There's no stopping the rise of women
Especially in Asia, their role is changing as girls seen to be at least men's equal, certainly colleagues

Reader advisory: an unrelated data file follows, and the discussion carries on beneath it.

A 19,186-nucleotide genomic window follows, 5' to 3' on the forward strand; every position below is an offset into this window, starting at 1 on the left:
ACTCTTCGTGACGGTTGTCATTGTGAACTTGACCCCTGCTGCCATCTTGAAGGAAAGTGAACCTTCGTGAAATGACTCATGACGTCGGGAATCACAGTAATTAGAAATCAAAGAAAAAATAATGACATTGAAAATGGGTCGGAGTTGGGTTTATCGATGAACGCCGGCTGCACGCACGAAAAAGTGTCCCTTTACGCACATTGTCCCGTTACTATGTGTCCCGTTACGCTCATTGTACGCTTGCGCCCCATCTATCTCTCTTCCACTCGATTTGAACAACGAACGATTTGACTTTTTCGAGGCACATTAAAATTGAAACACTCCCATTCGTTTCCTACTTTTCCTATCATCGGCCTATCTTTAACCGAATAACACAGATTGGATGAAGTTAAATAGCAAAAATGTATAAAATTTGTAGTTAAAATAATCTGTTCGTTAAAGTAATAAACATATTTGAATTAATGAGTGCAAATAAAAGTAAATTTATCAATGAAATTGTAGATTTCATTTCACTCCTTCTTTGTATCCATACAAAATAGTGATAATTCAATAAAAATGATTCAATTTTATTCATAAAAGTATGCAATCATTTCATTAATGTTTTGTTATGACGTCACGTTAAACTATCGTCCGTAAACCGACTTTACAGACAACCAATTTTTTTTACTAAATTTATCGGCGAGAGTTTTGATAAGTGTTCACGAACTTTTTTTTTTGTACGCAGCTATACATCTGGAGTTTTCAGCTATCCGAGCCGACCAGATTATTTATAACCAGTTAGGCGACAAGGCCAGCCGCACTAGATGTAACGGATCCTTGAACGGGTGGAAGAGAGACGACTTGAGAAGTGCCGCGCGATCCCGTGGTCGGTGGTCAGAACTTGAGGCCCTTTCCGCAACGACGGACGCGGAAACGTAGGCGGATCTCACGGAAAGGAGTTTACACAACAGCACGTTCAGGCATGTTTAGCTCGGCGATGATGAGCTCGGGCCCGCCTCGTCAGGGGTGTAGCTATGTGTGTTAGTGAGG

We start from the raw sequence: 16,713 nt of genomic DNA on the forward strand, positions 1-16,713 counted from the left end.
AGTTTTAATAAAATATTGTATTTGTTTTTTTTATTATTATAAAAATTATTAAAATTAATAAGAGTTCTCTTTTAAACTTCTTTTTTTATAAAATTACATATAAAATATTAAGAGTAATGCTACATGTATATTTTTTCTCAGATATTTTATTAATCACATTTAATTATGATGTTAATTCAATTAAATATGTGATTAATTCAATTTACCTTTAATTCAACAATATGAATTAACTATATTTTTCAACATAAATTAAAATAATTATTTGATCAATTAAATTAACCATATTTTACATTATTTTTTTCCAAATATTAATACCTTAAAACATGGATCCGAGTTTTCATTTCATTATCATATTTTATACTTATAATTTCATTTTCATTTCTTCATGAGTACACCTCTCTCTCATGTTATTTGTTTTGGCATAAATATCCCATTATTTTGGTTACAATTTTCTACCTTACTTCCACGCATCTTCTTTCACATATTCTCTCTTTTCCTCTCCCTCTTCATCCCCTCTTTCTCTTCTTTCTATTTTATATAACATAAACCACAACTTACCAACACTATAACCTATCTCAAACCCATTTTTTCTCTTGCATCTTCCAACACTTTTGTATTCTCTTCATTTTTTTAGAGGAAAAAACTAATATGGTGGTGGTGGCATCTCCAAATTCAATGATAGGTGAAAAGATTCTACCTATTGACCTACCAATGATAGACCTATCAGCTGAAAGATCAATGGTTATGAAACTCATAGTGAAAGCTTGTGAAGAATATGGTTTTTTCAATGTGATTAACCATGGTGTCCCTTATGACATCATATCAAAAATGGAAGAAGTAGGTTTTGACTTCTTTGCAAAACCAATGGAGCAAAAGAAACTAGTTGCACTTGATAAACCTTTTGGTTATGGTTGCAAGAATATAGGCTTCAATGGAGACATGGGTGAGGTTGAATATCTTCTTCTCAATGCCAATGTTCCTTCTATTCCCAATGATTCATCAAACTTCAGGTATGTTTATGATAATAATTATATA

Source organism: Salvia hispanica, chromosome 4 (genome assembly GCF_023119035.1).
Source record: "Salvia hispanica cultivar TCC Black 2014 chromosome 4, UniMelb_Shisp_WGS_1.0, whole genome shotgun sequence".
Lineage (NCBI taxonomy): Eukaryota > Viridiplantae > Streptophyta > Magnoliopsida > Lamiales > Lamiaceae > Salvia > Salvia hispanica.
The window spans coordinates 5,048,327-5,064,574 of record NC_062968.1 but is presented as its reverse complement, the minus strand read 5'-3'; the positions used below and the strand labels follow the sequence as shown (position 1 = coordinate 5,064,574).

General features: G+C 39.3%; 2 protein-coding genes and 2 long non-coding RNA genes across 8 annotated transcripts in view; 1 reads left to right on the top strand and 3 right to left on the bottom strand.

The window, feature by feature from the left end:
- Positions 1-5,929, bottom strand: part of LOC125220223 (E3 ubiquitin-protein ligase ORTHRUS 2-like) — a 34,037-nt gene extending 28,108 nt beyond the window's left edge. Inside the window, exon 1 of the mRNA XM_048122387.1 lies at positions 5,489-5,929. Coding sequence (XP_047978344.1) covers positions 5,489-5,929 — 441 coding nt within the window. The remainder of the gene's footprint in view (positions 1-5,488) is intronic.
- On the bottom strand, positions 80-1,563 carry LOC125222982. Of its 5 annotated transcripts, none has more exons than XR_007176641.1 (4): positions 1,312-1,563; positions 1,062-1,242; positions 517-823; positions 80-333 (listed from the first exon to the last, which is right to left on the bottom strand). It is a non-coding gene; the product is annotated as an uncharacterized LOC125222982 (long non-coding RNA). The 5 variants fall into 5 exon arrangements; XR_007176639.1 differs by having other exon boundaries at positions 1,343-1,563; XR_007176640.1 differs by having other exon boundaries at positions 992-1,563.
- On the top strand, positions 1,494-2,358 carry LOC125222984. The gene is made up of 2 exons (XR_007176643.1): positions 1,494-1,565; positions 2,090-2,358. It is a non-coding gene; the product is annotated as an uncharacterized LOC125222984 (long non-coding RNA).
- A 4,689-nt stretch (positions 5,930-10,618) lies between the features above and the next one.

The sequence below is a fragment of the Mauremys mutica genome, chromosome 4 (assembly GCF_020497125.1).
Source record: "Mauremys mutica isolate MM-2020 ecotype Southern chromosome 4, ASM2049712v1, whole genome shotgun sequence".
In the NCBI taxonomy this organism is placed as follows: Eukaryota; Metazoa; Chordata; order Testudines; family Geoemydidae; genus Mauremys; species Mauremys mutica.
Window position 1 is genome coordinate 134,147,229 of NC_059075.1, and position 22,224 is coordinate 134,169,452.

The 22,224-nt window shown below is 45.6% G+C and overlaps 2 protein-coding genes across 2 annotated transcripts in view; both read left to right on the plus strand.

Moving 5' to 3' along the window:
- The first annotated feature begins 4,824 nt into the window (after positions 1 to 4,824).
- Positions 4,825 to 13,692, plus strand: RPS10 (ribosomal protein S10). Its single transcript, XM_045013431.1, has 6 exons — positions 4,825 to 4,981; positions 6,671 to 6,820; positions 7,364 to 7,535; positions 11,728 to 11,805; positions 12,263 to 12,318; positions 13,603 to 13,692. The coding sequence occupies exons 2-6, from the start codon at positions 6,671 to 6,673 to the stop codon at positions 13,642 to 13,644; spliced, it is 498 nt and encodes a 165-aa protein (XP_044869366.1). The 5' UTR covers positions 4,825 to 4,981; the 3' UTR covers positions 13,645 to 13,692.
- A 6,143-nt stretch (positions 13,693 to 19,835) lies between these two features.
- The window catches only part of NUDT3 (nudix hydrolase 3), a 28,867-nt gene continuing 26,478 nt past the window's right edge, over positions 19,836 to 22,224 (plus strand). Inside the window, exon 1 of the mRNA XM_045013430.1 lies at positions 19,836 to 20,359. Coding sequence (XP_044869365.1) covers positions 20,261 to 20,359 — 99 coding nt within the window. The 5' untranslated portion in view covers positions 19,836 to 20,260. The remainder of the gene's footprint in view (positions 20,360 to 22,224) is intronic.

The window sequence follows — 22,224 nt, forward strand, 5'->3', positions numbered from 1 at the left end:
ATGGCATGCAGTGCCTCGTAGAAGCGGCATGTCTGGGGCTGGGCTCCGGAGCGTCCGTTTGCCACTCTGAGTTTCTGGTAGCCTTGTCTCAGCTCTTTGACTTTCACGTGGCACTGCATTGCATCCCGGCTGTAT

A T-shirt in the United States had on it the words, "A woman’s place is in the house." It was illustrated with a picture of the residence of the US president, the White House. No woman has gotten there yet except as the spouse of a president or a member of the staff, but it is probably only a matter of time before the world sees a female American president. That will be big news in the West, where woman leaders are still rare when compared with Asia. The recent election of Yingluck Shinawatra as prime minister of Thailand is just the latest of many examples of women being chosen to lead Asian nations. While that has not yet occurred in more Confucian-influenced places such as China, Japan, Korea or Singapore, it is only a matter of time before some of those countries are led by women. In fact, that might happen in China or Japan before it does in the US. That is ironic, given Westerners’ ill-informed prejudice that they lead in recognizing and giving scope to women’s rights and talents. Generally, women as political leaders have shown themselves to be neither more nor less capable, honest, peaceable, intelligent or effective than men. Women are clearly the equals of men where governing is concerned. Whether that is good news or bad depends upon the leaders’ records. Gender makes no difference. Even in the Church, women are beginning to take on leadership roles. I experienced that personally when I worked in a department of the Catholic Bishops’ Conference of Japan and my boss was a woman. Occasionally, someone would be surprised that I, the priest, was not in charge, but most people did not consider it unusual. My superior had seniority, experience and talents that suited her to the job, qualifications that I lacked. In Rome, Pope Benedict XVI has placed women in unprecedented levels of curial authority. Given that it is only since 1917 that ordination has been a requirement for cardinals, might we one day see further changes that bring women into that level of service in the Church? There is certainly nothing inherent in the office of cardinal that requires being a man, and women will certainly look no more strange in scarlet silk and frilly lace than the men who currently wear them. These thoughts were provoked by a report that the rector of a cathedral in the US has announced that henceforth only boys will be allowed to be altar servers. Those girls who have been serving will be retrained to be sacristans: liturgical housekeepers. The priest feels that altar serving is one of the steps towards ordination and that removing girls from that ministry will increase young men’s willingness to enter the seminary. The article I read did not say if he intends to eventually limit the ministries of lector, extraordinary minister of the Eucharist and musician to males. Those steps would, of course, be logical extensions of his decision. (In fact, several popes have forbidden women in choirs, most recently Pius X in 1910.) At a parish meeting in Tokyo, one of the participants wondered if the fact that the majority of the altar servers and all the server leaders were girls might keep boys from joining the ministry. The conclusion was unanimous that once upon a time that might have been true, but boys today are increasingly used to seeing girls as at least their equals, certainly as colleagues. That American priest’s decision will probably mystify and alienate both the girls and boys of his parish, not to mention the adults. The role of women in the world is changing, perhaps most dramatically in Asia. Those changes are bringing about changes in the attitudes and lives of men. They will also continue to bring about changes in the life of the Church. Father William Grimm is a Tokyo-based priest and publisher of UCA News, and former editor-in-chief of “Katorikku Shimbun,” Japan’s Catholic weekly.